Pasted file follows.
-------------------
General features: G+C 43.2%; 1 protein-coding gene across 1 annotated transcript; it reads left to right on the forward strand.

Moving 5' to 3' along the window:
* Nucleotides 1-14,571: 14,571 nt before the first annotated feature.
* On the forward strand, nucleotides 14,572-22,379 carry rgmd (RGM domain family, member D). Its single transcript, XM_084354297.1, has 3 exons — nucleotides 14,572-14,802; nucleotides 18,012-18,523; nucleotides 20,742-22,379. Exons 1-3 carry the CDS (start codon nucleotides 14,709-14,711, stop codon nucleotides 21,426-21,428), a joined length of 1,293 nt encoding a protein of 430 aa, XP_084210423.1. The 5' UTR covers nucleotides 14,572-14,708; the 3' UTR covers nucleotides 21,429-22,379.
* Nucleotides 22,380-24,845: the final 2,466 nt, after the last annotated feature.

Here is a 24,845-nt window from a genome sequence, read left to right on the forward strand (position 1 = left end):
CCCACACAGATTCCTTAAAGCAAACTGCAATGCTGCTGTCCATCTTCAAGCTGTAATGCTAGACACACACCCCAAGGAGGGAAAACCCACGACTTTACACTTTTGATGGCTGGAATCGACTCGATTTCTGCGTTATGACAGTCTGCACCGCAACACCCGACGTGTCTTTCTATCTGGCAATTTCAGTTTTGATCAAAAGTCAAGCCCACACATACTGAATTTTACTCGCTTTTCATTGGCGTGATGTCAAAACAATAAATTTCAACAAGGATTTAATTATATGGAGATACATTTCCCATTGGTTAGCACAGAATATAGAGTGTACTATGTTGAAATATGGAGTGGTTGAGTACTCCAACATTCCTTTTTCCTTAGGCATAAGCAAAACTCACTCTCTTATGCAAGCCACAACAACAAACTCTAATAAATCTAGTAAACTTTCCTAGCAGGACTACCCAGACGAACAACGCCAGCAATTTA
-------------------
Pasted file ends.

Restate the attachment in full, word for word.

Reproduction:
General features: G+C 43.2%; 1 protein-coding gene across 1 annotated transcript; it reads left to right on the forward strand.

Moving 5' to 3' along the window:
* Nucleotides 1-14,571: 14,571 nt before the first annotated feature.
* On the forward strand, nucleotides 14,572-22,379 carry rgmd (RGM domain family, member D). Its single transcript, XM_084354297.1, has 3 exons — nucleotides 14,572-14,802; nucleotides 18,012-18,523; nucleotides 20,742-22,379. Exons 1-3 carry the CDS (start codon nucleotides 14,709-14,711, stop codon nucleotides 21,426-21,428), a joined length of 1,293 nt encoding a protein of 430 aa, XP_084210423.1. The 5' UTR covers nucleotides 14,572-14,708; the 3' UTR covers nucleotides 21,429-22,379.
* Nucleotides 22,380-24,845: the final 2,466 nt, after the last annotated feature.

Here is a 24,845-nt window from a genome sequence, read left to right on the forward strand (position 1 = left end):
CCCACACAGATTCCTTAAAGCAAACTGCAATGCTGCTGTCCATCTTCAAGCTGTAATGCTAGACACACACCCCAAGGAGGGAAAACCCACGACTTTACACTTTTGATGGCTGGAATCGACTCGATTTCTGCGTTATGACAGTCTGCACCGCAACACCCGACGTGTCTTTCTATCTGGCAATTTCAGTTTTGATCAAAAGTCAAGCCCACACATACTGAATTTTACTCGCTTTTCATTGGCGTGATGTCAAAACAATAAATTTCAACAAGGATTTAATTATATGGAGATACATTTCCCATTGGTTAGCACAGAATATAGAGTGTACTATGTTGAAATATGGAGTGGTTGAGTACTCCAACATTCCTTTTTCCTTAGGCATAAGCAAAACTCACTCTCTTATGCAAGCCACAACAACAAACTCTAATAAATCTAGTAAACTTTCCTAGCAGGACTACCCAGACGAACAACGCCAGCAATTTA